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All NYC public school families can get up to a $50 monthly internet credit — while the money lasts

FRIDAY, APRIL 9, 2021- Brooklyn, New York: Alandinio Cineas (left) 16, works through an algebra problem with his tutor Chahima Dieudonne, 17, at Brooklyn High School for Excellence and Equity in Canarsie. CREDIT: Gabriela Bhaskar for Chalkbeat

A Brooklyn high school student does schoolwork on his laptop. Education department officials are trying to spread the word about a program through which city public school families can receive up to a $50 monthly discount on broadband service and equipment.

Gabriela Bhaskar para Chalkbeat

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All families with children in New York City public schools are eligible for discounted internet and devices thanks to a temporary federal program, yet only a fraction of eligible households appear to have signed up for the six-month-old program.

NYC internet credit

How to apply

NYC families can find out more here on how to apply for the internet or device credit.

Some families have reported confusion over signing up. Here’s what you need to know.
  • When asked if you qualify through a dependent, you must select “Yes, I qualify through my child or dependent” (unless you’re eligible for another reason).
  • Choose “Enrollment at USDA Community Eligibility Provision (CEP) School” when asked if you participate in any federal programs.
  • When prompted for the district, select “NYC Chancellor’s Office,” followed by your child’s school.

Education department officials are trying to spread the word about the program, through which families can receive up to a $50 monthly discount on broadband service and equipment. Households can also receive a one-time discount of up to $100 on a laptop, tablet or desktop computer. 

The discount is part of the federal government’s $3.2 billion temporary Emergency Broadband Benefit Program, which launched in May as part of the response to COVID’s public health crisis. The city’s education department promoted the program in a recent issue of its family-facing blog. 

The program will last “when the fund runs out of money” or six months after the U.S. Department of Health and Human Services declares an end to the pandemic — whichever happens first, according to the program’s website.

About $2.5 billion — or 78% of the original pot of money — is left, according to federal data. 

Nearly one-fifth of New York City students lack home and mobile broadband services, and 40% of students have only one or the other, according to the De Blasio administration’s internet master plan released last year.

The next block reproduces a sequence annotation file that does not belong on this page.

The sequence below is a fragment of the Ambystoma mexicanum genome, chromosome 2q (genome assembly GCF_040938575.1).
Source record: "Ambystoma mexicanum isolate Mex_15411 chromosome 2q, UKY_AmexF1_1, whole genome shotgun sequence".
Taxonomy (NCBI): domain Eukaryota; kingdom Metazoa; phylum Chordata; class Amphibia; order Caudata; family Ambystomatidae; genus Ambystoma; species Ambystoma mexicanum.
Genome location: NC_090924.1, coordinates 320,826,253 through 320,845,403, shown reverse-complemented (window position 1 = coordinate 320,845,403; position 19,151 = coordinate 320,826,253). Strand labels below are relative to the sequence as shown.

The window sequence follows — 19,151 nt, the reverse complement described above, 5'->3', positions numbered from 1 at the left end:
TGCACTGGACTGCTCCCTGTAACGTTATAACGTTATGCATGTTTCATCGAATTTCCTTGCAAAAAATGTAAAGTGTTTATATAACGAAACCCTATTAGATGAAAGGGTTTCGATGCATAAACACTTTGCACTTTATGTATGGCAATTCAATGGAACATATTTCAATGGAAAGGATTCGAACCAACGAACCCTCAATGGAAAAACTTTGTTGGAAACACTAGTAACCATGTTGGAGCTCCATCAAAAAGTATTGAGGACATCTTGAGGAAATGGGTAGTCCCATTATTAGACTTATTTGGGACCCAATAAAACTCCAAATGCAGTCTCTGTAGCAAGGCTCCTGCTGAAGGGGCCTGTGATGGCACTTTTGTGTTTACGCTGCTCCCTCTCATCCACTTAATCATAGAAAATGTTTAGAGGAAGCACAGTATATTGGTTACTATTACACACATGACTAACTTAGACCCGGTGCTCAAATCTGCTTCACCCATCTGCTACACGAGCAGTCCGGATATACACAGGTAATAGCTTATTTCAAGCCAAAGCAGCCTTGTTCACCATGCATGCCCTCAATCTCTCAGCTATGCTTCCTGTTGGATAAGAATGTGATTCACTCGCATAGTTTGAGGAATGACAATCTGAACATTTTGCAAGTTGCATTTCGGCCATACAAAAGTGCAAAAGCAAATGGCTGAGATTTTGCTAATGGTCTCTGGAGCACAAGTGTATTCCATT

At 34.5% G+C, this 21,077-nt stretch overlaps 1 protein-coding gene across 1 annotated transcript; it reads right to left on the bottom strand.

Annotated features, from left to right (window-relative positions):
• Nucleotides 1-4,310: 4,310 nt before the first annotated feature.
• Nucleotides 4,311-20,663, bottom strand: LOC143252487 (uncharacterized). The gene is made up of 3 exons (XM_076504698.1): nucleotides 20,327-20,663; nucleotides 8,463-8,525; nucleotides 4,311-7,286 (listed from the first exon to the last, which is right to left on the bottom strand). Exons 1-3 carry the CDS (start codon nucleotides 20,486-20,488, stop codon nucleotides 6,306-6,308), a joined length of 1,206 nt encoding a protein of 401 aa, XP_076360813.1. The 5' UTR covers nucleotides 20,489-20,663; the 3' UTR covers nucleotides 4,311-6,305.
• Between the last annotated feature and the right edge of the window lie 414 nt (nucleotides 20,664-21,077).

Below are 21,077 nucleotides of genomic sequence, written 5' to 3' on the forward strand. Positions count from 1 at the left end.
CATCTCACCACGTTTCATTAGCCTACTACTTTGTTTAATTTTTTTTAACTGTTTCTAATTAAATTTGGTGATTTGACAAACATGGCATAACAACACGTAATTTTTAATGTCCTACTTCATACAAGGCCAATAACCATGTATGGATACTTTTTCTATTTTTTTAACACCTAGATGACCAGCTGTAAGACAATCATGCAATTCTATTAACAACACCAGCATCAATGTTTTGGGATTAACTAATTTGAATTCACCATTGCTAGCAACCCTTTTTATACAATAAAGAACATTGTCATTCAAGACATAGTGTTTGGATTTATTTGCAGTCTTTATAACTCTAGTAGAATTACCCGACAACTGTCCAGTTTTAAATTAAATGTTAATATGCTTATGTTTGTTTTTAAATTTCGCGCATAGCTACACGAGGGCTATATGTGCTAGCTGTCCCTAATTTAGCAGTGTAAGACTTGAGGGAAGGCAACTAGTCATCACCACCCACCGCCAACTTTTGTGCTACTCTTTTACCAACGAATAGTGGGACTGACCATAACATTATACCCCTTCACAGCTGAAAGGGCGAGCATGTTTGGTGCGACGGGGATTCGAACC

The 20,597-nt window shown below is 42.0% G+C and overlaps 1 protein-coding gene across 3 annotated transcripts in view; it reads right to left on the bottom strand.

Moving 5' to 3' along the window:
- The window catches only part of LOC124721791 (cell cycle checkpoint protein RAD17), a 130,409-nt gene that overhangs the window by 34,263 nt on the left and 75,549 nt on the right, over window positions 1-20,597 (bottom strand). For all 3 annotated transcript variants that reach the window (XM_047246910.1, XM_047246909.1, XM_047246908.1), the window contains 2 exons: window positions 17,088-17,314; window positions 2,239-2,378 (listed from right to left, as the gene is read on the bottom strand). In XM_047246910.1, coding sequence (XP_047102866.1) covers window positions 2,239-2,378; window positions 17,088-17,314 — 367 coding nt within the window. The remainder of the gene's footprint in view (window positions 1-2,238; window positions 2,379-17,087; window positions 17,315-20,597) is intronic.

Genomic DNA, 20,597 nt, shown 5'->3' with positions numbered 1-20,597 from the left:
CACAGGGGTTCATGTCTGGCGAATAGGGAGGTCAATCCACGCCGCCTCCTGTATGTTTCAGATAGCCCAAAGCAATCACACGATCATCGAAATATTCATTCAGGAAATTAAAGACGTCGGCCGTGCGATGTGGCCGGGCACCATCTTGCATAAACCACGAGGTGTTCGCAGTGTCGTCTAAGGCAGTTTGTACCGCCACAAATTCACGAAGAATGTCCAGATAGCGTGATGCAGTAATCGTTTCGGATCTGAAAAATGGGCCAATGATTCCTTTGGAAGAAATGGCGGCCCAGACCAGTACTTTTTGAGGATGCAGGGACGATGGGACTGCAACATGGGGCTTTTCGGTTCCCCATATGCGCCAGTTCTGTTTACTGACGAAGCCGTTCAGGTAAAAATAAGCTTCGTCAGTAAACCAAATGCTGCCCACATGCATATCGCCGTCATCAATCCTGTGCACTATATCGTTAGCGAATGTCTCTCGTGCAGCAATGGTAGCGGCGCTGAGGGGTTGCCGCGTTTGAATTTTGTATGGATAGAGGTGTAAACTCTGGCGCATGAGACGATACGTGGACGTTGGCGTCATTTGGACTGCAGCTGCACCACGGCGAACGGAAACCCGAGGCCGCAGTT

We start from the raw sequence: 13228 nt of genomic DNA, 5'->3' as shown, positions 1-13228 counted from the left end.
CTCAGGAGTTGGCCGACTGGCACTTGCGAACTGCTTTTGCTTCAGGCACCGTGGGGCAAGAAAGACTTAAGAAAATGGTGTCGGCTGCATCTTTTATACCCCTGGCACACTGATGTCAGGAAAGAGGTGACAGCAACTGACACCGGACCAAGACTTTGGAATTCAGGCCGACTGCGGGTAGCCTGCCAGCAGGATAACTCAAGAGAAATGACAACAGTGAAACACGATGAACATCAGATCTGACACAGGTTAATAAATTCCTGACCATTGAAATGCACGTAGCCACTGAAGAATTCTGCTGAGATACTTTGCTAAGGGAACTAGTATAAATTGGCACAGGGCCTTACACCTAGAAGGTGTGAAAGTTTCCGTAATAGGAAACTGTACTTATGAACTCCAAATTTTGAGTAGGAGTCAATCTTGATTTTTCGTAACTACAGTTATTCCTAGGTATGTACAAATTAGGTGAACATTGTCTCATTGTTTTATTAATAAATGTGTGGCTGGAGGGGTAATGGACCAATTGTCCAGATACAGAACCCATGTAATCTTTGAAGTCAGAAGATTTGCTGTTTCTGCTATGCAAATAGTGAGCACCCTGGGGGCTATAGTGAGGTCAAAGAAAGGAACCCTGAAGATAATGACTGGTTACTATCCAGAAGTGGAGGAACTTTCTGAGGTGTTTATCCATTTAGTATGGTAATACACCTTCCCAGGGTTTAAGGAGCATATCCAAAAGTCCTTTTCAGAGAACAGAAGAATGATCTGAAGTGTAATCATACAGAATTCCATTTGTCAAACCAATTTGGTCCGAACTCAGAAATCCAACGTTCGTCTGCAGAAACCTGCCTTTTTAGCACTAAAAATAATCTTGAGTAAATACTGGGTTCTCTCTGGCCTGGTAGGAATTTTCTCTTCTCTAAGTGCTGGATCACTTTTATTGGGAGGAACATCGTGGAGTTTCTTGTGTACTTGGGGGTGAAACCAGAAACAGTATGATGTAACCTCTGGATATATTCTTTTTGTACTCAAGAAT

Any families with children in schools offering free meals through the U.S. Department of Agriculture’s Community Eligibility Provision can sign up for this program — meaning it’s available to all students enrolled in New York City’s public schools, according to a spokesperson for the city’s education department. 

Families must apply and find a broadband provider in their area participating in the program. Families can also check to see if their current providers are participating in the program. The broadband service then offers eligible families a discounted rate and is reimbursed by the federal government. 

Families also qualify for several other reasons, including if they receive certain benefits, such as SNAP, or lost work last year and had a total household income in 2020 of $99,000 for single tax filers or $198,000 for joint filers.

Nearly 6.6 million households across the country have enrolled in the program, including more than 433,000 households across New York state, according to data compiled by the Federal Communications Commission as of Oct. 18. While that places New York fourth in terms of participants, behind Florida, Texas and California, it still appears to be far short of the number of families eligible for benefits. For example, as of July, 1.6 million households in New York were receiving SNAP benefits and thus eligible for this internet program. Federal officials did not have citywide program enrollment numbers data available.

While New York City’s public schools are open for full-time, in-person learning, students may still have to rely on virtual learning if they’re quarantined because they test positive for COVID or are considered a close contact of an infected person. 

Officials spent $257 million on 511,000 internet-enabled iPads that were purchased from the 2019-20 school year through last school year, plus $4 million a month for data plans, according to an audit by Comptroller Scott Stringer. 

In the spring, Mayor Bill de Blasio announced he was seeking proposals from internet and telecommunications companies to create and manage new, open-access fiber cable networks, with the ultimate goal of expanding low-cost broadband service. He pledged to commit $157 million in capital dollars to the project targeting more than 30 high-need neighborhoods across all five boroughs that were hardest hit by the coronavirus pandemic and also lack enough broadband infrastructure. Officials expected the first round of contracts to be issued by November.

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